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Nageswary Nadarajah, Speaker at Cosmetology Meetings
Department of Medicine, United Kingdom
Title : Is it really sweet? A challenging case of treatment resistant sweet’s syndrome in a patient with crohn’s disease


Sweet’s syndrome (SS), or acute febrile neutrophilic dermatosis, is a rare cutaneous manifestation in inflammatory bowel disease (IBD). It is characterised by a sudden onset of painful erythematous plaques, or nodules in the face, neck and upper extremities alongside pyrexia. This condition can improve with systemic corticosteroids and controlling IBD activity. However, treatment can be challenging when recurring SS flare-ups occur during well-controlled IBD. Herein, we present a 40-year-old female with stable pancolonic Crohn’s disease developing an acute onset of painful erythematous nodules on the face and forehead, with 38°C fever and leukocytosis. This occurred three weeks following administration of Upadacitinib (second-generation JAK kinase inhibitor). Conventional and biologic DMARDs were previously used but discontinued due to infective chest complications. A clinical diagnosis of neutrophilic dermatosis was confirmed with a skin biopsy result demonstrating dense neutrophilic dermal infiltrate. The symptoms improved within a day of high-dose oral Prednisolone 40 mg, once daily but it was difficult to wean off as it provoked SS flare-ups. Additionally, similar less severe skin lesion flare-up occurred in the past following Adalimumab (Humira) injections, suggesting the possibility of a dysregulated cytokine balance exacerbated by biologic medications. Subsequently, a trial of Anakinra was commenced which is currently helping taper the oral steroids without a flare-up so far. This case report highlights the complexity in treating multi-system pathologies and suggests SS flare-ups may not always directly correlate with IBD activity.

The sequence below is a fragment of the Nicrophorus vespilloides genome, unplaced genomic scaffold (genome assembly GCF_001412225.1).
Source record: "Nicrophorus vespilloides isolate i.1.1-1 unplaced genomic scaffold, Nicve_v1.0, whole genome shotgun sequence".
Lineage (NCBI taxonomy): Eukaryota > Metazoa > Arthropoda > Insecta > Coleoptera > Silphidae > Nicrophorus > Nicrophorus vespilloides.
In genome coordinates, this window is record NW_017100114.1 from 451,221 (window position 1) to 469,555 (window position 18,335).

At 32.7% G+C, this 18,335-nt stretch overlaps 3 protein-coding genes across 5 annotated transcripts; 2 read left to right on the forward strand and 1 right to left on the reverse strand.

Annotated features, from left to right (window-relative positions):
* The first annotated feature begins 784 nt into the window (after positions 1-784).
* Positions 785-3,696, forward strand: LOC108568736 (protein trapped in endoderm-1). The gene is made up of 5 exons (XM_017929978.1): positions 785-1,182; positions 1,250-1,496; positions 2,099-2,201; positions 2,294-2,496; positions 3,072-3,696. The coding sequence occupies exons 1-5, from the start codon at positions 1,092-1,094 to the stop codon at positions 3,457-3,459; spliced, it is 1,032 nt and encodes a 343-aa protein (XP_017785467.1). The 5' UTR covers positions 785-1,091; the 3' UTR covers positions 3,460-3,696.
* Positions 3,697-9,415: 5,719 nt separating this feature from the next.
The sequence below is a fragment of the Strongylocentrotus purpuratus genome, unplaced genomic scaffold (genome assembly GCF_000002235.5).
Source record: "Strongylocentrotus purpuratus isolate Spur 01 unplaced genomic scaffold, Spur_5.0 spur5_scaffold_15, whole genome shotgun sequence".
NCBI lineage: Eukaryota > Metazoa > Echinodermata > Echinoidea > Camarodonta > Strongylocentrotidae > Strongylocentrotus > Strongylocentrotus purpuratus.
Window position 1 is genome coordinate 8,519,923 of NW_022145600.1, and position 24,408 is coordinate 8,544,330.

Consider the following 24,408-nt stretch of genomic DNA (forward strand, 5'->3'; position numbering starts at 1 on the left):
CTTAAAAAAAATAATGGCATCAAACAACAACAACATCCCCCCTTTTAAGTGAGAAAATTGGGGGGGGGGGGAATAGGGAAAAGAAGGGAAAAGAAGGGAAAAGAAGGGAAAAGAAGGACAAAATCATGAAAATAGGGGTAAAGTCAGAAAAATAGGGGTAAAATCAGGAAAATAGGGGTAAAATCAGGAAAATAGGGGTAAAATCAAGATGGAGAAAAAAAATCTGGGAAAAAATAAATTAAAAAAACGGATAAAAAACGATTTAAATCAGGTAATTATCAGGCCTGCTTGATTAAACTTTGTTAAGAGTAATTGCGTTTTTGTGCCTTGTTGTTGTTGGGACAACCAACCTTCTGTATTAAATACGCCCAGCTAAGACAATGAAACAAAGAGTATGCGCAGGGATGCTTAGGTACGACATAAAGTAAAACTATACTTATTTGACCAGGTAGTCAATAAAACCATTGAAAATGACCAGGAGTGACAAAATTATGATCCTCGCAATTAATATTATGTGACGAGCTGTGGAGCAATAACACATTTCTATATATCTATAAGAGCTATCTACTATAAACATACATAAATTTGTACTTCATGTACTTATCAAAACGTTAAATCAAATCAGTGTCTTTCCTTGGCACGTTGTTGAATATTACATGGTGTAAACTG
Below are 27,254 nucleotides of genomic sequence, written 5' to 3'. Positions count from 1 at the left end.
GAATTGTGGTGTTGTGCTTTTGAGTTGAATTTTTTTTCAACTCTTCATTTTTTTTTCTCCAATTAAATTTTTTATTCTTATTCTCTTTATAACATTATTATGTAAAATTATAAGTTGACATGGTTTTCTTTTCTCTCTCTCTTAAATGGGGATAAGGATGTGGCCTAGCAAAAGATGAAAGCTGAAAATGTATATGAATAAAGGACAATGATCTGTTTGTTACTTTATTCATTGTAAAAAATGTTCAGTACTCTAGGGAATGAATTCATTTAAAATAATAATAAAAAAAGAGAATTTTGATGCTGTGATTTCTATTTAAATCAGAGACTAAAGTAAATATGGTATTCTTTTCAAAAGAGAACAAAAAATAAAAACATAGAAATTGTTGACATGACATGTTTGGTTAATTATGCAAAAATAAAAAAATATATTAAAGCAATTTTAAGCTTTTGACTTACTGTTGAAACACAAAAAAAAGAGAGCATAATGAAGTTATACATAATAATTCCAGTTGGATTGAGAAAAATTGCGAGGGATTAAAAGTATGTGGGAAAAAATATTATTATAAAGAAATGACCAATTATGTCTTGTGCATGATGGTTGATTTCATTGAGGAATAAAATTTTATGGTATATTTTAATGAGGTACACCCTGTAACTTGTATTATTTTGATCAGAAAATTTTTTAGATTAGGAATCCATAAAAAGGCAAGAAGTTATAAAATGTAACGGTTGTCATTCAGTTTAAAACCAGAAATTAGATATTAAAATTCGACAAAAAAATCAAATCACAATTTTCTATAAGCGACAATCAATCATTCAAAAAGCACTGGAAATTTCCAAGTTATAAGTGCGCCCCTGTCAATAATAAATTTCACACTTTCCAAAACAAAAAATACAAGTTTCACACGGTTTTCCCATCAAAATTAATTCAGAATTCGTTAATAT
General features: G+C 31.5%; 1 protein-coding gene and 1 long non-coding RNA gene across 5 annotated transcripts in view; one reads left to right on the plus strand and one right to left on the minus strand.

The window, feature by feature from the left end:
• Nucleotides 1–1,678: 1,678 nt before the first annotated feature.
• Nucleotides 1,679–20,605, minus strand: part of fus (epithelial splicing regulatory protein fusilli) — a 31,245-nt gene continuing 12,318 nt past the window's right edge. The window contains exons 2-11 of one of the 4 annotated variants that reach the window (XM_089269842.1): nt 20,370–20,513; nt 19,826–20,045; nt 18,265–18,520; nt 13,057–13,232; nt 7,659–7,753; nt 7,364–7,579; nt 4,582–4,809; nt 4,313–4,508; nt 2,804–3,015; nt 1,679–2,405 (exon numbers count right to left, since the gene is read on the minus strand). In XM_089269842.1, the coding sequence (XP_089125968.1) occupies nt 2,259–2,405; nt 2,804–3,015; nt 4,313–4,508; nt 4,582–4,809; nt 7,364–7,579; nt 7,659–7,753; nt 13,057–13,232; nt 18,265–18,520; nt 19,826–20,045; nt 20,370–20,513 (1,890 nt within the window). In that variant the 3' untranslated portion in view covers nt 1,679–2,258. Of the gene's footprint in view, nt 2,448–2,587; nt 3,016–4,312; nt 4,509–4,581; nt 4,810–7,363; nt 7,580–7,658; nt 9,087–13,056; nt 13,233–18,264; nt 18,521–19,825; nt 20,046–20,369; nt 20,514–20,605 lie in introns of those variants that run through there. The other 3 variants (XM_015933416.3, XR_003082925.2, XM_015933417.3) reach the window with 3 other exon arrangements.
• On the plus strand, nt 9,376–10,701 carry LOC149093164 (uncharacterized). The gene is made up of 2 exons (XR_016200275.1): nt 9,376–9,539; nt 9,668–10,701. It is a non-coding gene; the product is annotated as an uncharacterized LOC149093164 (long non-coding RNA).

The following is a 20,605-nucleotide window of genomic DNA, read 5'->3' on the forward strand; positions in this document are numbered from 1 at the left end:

Audience Take Away Notes:

  • New treatment option for treatment resistant Sweet’s syndrome which can cause a catastrophic impact unto patients’ lives if not controlled
  • It can help health professionals broaden their knowledge on this condition enabling early and efficient management of this uncommon skin condition
  • This case study can help provide a platform for new research opportunities to explore newer treatment strategies for treatment resistant Sweet’s syndrome


Dr Nageswary Nadarajah studied Medicine at the University of St Andrews, Scotland and University of Manchester, England, United Kingdom, graduating in 2017. She has completed Foundation Years in Medicine and Core Medical Training. She is currently gaining clinical and research experience in Dermatology.